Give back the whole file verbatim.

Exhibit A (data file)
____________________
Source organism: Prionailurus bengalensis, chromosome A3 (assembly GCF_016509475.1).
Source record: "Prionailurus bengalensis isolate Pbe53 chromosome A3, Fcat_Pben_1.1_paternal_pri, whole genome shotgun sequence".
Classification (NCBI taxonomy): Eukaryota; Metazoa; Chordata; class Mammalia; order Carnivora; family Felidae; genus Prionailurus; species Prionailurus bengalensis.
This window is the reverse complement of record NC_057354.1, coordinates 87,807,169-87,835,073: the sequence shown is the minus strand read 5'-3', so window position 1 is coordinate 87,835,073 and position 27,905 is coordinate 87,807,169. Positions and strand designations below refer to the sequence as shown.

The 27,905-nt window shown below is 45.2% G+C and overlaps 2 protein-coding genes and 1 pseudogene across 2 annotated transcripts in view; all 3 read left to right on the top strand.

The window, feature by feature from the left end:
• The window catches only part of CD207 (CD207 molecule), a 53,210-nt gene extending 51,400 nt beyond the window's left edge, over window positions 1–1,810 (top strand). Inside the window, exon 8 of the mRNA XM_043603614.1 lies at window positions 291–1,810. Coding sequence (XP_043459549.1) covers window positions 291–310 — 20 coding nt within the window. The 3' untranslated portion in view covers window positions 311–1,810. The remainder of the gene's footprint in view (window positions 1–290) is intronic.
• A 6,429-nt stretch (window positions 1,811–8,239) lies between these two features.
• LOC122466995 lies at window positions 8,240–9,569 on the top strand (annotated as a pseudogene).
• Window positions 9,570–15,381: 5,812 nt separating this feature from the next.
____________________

Source organism: Prionailurus bengalensis, chromosome A3 (assembly GCF_016509475.1).
Source record: "Prionailurus bengalensis isolate Pbe53 chromosome A3, Fcat_Pben_1.1_paternal_pri, whole genome shotgun sequence".
Classification (NCBI taxonomy): Eukaryota; Metazoa; Chordata; class Mammalia; order Carnivora; family Felidae; genus Prionailurus; species Prionailurus bengalensis.
This window is the reverse complement of record NC_057354.1, coordinates 87,807,169-87,835,073: the sequence shown is the minus strand read 5'-3', so window position 1 is coordinate 87,835,073 and position 27,905 is coordinate 87,807,169. Positions and strand designations below refer to the sequence as shown.

The 27,905-nt window shown below is 45.2% G+C and overlaps 2 protein-coding genes and 1 pseudogene across 2 annotated transcripts in view; all 3 read left to right on the top strand.

The window, feature by feature from the left end:
• The window catches only part of CD207 (CD207 molecule), a 53,210-nt gene extending 51,400 nt beyond the window's left edge, over window positions 1–1,810 (top strand). Inside the window, exon 8 of the mRNA XM_043603614.1 lies at window positions 291–1,810. Coding sequence (XP_043459549.1) covers window positions 291–310 — 20 coding nt within the window. The 3' untranslated portion in view covers window positions 311–1,810. The remainder of the gene's footprint in view (window positions 1–290) is intronic.
• A 6,429-nt stretch (window positions 1,811–8,239) lies between these two features.
• LOC122466995 lies at window positions 8,240–9,569 on the top strand (annotated as a pseudogene).
• Window positions 9,570–15,381: 5,812 nt separating this feature from the next.